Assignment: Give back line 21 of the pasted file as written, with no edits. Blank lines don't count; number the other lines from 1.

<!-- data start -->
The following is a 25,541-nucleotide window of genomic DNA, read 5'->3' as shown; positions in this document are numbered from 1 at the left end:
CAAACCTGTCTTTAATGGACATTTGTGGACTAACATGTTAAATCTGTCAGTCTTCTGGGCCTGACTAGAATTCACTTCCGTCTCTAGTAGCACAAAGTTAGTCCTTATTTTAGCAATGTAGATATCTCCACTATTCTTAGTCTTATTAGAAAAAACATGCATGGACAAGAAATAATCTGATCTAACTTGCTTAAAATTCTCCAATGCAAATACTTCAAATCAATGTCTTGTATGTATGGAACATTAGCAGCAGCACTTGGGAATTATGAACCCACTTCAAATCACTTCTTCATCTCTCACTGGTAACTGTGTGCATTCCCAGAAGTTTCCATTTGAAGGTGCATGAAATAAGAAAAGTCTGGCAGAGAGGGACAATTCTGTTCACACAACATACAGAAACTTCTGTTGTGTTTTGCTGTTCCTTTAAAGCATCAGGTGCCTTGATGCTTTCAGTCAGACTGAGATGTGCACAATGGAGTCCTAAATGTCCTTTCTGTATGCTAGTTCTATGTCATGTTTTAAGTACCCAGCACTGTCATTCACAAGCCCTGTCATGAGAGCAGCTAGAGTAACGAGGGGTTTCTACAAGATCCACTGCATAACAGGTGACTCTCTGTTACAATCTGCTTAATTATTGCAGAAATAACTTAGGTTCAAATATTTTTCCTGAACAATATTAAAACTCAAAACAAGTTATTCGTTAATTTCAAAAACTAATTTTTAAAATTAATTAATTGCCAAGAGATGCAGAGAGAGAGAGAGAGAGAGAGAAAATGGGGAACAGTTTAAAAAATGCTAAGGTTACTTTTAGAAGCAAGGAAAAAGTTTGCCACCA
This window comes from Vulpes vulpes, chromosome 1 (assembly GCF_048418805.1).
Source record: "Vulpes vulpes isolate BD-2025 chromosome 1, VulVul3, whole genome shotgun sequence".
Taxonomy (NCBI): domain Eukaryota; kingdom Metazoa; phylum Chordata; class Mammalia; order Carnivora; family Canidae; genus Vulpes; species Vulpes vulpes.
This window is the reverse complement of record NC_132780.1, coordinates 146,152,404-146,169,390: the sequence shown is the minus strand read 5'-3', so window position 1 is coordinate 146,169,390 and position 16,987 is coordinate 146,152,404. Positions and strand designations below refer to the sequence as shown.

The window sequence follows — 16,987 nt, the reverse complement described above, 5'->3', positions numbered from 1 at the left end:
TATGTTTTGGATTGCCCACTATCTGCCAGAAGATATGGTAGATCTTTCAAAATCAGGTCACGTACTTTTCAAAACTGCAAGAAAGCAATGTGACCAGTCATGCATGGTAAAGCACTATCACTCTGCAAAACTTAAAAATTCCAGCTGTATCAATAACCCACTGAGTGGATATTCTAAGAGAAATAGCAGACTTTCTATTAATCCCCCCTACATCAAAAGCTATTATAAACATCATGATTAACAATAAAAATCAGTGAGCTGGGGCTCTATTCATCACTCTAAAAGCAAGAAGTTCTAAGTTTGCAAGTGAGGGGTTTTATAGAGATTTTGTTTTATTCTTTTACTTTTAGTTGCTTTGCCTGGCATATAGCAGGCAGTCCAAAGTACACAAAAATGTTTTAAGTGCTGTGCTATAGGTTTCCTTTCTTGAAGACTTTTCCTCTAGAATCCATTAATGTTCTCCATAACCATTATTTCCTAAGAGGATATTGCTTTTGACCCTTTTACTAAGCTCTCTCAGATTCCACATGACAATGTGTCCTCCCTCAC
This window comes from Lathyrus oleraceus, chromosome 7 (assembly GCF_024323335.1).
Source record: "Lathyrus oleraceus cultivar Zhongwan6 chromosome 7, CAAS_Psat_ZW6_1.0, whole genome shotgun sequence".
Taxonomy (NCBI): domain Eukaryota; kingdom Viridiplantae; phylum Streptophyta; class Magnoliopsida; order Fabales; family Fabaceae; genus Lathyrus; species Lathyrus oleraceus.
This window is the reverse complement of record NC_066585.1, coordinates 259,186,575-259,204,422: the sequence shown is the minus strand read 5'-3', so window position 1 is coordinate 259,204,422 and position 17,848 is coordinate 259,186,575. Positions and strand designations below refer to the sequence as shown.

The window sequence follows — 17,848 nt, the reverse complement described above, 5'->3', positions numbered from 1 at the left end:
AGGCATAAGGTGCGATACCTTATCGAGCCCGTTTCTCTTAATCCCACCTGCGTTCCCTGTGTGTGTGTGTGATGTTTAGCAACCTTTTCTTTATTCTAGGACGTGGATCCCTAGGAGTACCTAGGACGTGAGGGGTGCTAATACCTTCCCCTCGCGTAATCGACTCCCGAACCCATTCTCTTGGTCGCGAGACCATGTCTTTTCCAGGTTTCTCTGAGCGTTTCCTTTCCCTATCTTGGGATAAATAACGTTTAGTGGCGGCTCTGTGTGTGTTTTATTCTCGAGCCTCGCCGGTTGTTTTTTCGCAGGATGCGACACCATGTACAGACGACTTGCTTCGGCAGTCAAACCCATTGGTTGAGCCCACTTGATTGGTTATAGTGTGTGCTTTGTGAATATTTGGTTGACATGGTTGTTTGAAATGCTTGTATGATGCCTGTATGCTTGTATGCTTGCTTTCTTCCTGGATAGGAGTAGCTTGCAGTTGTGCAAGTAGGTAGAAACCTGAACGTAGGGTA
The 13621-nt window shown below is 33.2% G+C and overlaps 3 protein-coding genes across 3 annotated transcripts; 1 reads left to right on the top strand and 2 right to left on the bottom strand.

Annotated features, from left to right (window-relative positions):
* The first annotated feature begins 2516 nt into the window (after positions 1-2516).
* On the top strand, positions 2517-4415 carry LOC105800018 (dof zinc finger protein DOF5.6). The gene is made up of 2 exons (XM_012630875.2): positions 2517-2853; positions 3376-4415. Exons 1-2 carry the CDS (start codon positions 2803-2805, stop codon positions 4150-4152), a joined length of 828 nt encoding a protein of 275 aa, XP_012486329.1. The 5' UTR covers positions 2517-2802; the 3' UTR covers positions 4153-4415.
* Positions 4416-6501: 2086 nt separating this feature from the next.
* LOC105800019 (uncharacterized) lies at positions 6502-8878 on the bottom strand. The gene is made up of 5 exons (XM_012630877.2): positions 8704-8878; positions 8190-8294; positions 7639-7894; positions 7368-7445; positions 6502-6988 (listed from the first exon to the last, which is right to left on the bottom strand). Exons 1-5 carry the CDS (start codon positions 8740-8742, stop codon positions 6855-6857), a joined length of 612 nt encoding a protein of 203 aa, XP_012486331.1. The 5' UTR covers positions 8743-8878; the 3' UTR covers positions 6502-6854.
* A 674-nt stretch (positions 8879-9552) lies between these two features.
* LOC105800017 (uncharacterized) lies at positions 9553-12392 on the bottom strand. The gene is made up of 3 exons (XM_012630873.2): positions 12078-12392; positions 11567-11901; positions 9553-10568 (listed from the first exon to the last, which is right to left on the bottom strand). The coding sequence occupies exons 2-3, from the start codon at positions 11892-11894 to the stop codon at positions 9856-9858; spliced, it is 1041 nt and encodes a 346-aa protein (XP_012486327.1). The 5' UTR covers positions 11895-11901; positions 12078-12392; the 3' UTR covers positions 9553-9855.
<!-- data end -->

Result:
* A 674-nt stretch (positions 8879-9552) lies between these two features.